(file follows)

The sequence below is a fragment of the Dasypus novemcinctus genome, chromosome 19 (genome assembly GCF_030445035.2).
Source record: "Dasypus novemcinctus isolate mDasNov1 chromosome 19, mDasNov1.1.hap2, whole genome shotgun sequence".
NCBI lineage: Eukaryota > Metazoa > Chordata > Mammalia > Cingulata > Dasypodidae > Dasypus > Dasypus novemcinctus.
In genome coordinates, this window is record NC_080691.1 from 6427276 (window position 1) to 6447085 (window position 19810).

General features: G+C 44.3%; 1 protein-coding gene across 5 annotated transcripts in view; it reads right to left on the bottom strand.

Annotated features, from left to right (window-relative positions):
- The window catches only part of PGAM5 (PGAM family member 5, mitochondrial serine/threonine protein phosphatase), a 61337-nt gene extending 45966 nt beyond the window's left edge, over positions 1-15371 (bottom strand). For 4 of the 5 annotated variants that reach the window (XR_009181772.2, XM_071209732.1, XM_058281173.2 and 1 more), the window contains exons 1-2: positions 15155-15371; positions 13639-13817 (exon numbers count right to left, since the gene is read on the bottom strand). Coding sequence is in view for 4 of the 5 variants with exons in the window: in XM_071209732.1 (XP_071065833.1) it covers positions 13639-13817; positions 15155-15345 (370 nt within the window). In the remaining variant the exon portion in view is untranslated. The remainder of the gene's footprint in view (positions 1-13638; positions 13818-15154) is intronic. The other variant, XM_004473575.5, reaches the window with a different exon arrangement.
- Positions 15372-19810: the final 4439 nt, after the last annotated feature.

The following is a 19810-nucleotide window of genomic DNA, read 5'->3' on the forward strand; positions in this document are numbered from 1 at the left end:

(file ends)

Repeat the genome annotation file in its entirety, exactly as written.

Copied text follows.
The sequence below is a fragment of the Dasypus novemcinctus genome, chromosome 19 (genome assembly GCF_030445035.2).
Source record: "Dasypus novemcinctus isolate mDasNov1 chromosome 19, mDasNov1.1.hap2, whole genome shotgun sequence".
NCBI lineage: Eukaryota > Metazoa > Chordata > Mammalia > Cingulata > Dasypodidae > Dasypus > Dasypus novemcinctus.
In genome coordinates, this window is record NC_080691.1 from 6427276 (window position 1) to 6447085 (window position 19810).

General features: G+C 44.3%; 1 protein-coding gene across 5 annotated transcripts in view; it reads right to left on the bottom strand.

Annotated features, from left to right (window-relative positions):
- The window catches only part of PGAM5 (PGAM family member 5, mitochondrial serine/threonine protein phosphatase), a 61337-nt gene extending 45966 nt beyond the window's left edge, over positions 1-15371 (bottom strand). For 4 of the 5 annotated variants that reach the window (XR_009181772.2, XM_071209732.1, XM_058281173.2 and 1 more), the window contains exons 1-2: positions 15155-15371; positions 13639-13817 (exon numbers count right to left, since the gene is read on the bottom strand). Coding sequence is in view for 4 of the 5 variants with exons in the window: in XM_071209732.1 (XP_071065833.1) it covers positions 13639-13817; positions 15155-15345 (370 nt within the window). In the remaining variant the exon portion in view is untranslated. The remainder of the gene's footprint in view (positions 1-13638; positions 13818-15154) is intronic. The other variant, XM_004473575.5, reaches the window with a different exon arrangement.
- Positions 15372-19810: the final 4439 nt, after the last annotated feature.

The following is a 19810-nucleotide window of genomic DNA, read 5'->3' on the forward strand; positions in this document are numbered from 1 at the left end: